Barings: Shortage of debt-on-debt finance may hinder credit funds’ performance

Debt fund lenders may need to lower their return expectations as banks become reluctant to provide funding lines, warns the real estate manager.

Real estate debt fund managers may struggle to source debt-on-debt funding lines from banks due to the covid-19 crisis, making it difficult for them to hit their return targets, warns real estate manager Barings.

In a research note, the company’s head of European real estate research, Paul Stewart, said debt funds may begin to target purely unlevered returns of 4-5 percent in core-plus and value-add lending strategies due to difficulties sourcing such facilities.

Speaking to PDI‘s sister title Real Estate Capital, Sam Mellor, Barings’ head of European origination – structured real estate investments, said the current crisis has forced banks to reconsider their appetite for real estate lending, leading some to pull back from providing credit facilities to non-bank lenders.

Sam Mellor

Mellor explained that the issue is more acute in the US market than in Europe, were fewer debt fund managers leverage their funds. He added that whole loan lenders, rather than those alternative lenders with lower-yielding debt strategies, are most likely to be affected.

“Debt-on-debt is far more prevalent in the US,” he said. “You have insurance companies who are doing lower loan-to-value ratios and lower yielding debt, but these would be unaffected as they are typically unlevered. This is more about those who are perhaps looking to issue whole loans and selling off the senior piece or alternatively doing whole loans and putting leverage on them. For lenders who rely on this, it means their returns are lower.”

Mellor added: “Lenders either need to adjust their return expectations or they need to do less lending – or do both. It’s harder to adjust the returns if you have already raised money with a higher return target.”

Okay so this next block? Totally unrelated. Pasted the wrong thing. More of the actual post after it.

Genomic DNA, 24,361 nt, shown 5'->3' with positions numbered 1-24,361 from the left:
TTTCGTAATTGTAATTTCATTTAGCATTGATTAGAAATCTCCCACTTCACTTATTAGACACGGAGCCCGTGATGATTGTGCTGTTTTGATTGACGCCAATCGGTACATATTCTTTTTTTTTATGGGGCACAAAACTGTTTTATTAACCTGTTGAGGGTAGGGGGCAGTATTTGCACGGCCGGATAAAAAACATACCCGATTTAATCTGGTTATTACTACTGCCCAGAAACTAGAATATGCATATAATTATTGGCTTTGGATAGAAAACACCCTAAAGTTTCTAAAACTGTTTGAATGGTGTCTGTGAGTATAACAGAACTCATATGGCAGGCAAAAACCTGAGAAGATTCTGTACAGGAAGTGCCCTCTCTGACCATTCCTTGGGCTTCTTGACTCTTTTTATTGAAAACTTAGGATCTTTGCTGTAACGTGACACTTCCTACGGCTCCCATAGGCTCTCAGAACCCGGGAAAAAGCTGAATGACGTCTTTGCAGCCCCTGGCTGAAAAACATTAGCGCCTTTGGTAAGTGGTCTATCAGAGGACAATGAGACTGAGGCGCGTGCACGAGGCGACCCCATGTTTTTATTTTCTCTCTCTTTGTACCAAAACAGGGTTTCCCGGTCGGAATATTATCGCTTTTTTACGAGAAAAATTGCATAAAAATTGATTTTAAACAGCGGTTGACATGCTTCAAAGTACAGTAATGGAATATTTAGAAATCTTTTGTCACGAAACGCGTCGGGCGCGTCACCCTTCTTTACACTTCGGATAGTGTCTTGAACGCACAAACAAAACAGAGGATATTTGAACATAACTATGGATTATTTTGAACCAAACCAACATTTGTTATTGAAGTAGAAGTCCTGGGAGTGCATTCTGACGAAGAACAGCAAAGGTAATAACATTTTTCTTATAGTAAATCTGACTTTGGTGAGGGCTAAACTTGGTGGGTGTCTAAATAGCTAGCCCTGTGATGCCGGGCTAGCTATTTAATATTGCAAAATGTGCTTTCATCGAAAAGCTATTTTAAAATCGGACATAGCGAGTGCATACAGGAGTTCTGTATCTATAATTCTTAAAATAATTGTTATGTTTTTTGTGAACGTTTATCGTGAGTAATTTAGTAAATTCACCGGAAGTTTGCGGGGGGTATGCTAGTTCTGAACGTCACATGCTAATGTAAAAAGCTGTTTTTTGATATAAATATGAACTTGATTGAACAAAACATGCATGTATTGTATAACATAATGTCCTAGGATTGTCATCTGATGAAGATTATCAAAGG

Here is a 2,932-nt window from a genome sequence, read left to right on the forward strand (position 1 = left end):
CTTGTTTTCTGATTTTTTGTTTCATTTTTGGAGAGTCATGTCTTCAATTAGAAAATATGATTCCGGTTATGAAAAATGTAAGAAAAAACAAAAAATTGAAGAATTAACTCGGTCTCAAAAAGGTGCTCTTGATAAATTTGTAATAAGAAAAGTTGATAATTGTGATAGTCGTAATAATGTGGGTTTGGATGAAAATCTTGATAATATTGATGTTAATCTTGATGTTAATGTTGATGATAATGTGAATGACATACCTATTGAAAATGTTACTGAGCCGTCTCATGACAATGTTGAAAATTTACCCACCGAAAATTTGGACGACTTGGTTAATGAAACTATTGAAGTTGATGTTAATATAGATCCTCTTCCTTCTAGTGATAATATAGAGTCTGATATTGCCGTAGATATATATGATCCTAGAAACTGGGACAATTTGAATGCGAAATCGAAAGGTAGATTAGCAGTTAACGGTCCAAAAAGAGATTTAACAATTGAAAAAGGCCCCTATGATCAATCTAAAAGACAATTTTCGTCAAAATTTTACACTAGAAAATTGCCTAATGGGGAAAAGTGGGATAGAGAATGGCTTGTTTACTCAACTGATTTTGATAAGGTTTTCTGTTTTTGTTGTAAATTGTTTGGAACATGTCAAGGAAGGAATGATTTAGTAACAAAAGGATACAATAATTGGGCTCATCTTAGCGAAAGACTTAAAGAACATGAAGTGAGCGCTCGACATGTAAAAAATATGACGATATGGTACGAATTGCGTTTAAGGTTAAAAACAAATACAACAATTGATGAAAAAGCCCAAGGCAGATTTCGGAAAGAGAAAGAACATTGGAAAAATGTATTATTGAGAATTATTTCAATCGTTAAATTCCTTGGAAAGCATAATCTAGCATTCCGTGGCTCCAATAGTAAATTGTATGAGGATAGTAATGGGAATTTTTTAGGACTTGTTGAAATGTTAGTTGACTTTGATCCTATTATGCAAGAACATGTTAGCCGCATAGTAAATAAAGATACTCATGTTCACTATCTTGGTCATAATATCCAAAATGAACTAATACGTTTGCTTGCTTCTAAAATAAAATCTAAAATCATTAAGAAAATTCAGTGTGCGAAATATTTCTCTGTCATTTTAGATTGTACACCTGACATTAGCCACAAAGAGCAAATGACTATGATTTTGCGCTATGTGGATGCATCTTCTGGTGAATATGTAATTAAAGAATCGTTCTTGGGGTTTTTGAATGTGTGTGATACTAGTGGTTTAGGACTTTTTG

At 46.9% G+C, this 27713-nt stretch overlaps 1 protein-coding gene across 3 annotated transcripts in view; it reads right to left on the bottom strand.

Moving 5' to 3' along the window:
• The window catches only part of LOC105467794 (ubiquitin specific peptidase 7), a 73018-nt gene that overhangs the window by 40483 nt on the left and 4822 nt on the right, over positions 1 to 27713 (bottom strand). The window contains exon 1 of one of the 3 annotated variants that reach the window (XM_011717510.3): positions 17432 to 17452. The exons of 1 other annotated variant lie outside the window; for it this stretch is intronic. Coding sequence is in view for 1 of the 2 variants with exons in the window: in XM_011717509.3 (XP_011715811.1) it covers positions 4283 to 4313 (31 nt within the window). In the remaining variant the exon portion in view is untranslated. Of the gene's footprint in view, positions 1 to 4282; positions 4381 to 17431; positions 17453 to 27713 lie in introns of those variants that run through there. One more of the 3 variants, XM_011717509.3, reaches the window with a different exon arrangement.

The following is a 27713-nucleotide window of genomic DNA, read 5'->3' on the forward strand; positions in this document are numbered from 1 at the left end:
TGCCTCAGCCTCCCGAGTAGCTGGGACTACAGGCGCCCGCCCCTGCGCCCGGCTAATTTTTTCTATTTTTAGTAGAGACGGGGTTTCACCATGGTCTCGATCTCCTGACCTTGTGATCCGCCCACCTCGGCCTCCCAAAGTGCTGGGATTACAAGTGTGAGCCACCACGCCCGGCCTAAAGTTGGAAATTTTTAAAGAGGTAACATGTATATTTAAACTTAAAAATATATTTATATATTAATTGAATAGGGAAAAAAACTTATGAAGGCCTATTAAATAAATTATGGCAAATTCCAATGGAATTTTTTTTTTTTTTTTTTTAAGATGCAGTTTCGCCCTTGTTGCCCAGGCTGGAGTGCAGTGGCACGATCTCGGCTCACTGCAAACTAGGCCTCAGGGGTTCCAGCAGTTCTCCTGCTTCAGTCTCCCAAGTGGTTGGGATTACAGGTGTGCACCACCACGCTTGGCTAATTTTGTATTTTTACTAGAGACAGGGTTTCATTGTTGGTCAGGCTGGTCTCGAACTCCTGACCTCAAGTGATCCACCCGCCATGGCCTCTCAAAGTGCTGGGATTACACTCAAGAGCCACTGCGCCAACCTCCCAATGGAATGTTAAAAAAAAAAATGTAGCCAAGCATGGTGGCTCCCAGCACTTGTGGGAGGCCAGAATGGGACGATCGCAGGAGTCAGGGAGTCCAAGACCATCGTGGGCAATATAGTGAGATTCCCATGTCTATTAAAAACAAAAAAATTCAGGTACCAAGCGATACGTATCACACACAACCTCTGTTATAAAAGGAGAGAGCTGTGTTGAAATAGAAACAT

Banks pull-back

More generally, Mellor noted a pull-back from banks in real estate financing since the covid-19 crisis began.

“There was a big liquidity crunch in March and lots of banks were drawn on corporate revolving credit facilities, resulting in constrained liquidity,” Mellor said. “At the same time, their funding costs were going up. This combined with concerns about loss provisioning has affected banks’ appetite to lend to the sector.”

In its report, Barings, which lends on behalf of US insurer MassMutual, noted that banks’ reduced appetite for real estate may create opportunities for non-bank lenders to buy debt from them. It said that as investment banks’ usual option of securitising or syndicating loans remains closed off, opportunities may exist to buy loans at attractive prices from banks “looking to unload risk”.

The company also said that real estate investment trusts trading at big discounts will likely become cash-starved and struggle to refinance their capital, resulting in potential opportunities for debt funds to provide fresh finance at high single-digit returns.

“Debt funds may be interested in providing finance for opportunities for REITs that are being taken private,” added Mellor. He pointed to US alternative investment manager Apollo Global Management’s May acquisition of UK-focused logistics REIT Atlantic Leaf for £152 million (€170.4 million), as an example of such take-privates.

Debt will remain difficult and more expensive to source well into 2021, according to the Barings report, partly due to competing demand for bank capital for general corporate lending. As a result, debt costs have risen for both core properties, in which Mellor has seen a widening of around 25-50 basis points, and at least 100bps for the more transitional assets.